The Pharmacological Enhancement of Sleep for Memory Improvement

poster presented at WorldSleep 2019

A growing body of research shows that sleep facilitates the consolidation of memories. For example, the number of sleep spindles (transient neural events in non-rapid eye movement (NREM) sleep, 9-15 Hz) and slow oscillations (<1Hz) in a post-training sleep period correlates with the magnitude of declarative memory improvement (e.g., conscious, episodic memories). Although these studies report that individual sleep features correlate with improvement in specific memory domains, we do not know if manipulating these sleep features will lead to changes in these precise memory domains. To this end, our lab has utilized a pharmacological approach to causally increase spindles and measure the effect on memory.

In this project, I used zolpidem, a GABA A agonist, to enhance sleep spindles during sleep. I improved and implemented burst-detection based algorithms to automatically detect sleep spindle events and spindle-slow oscillation coupling in MATLAB. And utilized cluster-based permutation for power spectrum estimation. I showed increased sleep-dependent memory with zolpidem, compared with placebo. Furthermore, the memory improvement was associated with increased spindles and their temporal coupling with slow oscillations. Our results suggest a functional role of both sigma and theta in which optimizing sleep spindles while preserving theta activity may be a goal of future sleep interventions to enhance memory consolidation.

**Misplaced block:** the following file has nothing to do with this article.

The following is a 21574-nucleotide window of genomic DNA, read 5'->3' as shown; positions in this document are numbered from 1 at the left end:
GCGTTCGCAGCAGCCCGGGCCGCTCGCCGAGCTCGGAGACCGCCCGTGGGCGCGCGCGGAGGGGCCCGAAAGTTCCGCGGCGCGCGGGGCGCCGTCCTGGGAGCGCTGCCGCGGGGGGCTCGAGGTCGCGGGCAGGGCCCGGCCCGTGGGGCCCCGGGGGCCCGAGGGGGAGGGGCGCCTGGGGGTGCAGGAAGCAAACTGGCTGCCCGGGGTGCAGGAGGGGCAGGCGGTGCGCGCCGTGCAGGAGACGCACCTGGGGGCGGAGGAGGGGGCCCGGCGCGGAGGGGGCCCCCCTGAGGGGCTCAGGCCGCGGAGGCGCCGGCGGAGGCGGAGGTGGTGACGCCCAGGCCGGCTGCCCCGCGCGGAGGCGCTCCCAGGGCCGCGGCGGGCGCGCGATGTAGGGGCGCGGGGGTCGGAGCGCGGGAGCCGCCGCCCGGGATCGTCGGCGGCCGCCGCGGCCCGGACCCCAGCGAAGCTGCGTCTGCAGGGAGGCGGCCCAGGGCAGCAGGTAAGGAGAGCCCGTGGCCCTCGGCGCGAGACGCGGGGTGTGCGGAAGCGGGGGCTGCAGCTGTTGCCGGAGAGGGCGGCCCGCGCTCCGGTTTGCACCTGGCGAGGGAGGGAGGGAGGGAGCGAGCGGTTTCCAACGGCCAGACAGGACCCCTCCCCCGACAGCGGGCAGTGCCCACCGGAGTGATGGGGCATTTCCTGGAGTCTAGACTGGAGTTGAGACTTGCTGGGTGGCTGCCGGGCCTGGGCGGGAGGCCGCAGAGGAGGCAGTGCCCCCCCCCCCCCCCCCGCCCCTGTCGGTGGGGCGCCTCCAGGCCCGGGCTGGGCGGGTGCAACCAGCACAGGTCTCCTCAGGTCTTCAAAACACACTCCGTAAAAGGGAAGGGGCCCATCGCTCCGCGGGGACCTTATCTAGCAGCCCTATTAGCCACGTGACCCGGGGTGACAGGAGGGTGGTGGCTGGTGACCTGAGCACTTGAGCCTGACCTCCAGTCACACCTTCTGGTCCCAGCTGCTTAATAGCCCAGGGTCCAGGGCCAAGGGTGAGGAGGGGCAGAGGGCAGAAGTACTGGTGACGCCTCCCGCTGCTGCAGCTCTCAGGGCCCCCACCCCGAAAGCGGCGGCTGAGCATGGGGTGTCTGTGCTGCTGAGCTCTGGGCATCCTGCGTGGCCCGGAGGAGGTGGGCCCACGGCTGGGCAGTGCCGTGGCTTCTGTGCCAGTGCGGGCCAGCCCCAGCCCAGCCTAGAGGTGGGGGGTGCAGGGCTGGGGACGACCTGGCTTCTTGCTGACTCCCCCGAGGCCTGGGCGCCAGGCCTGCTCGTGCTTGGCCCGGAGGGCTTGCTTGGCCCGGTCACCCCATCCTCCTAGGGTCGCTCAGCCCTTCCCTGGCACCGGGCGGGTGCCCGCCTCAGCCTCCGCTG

Related publications:

• Zhang, J., Yetton, B., Whitehurst, L. N., Naji, M., & Mednick, S. C. (2020). The Effect of Zolpidem on Memory Consolidation Over a Night of Sleep. Sleep. • Zhang, J., Whitehurst, L. N., & Mednick, S. C. (2022). The Role of Sleep for Episodic Memory Consolidation: Stabilizing or Rescuing? Neurobiology of Learning and Memory, 107621. • Simon, K. C., Whitehurst, L. N., Zhang, J., & Mednick, S. C. (2021). Zolpidem Maintains Memories for Negative Emotions Across a Night of Sleep. Affective Science.

Jing Zhang
Jing Zhang
Postdoctoral Researcher

Postdoc researching sleep and memory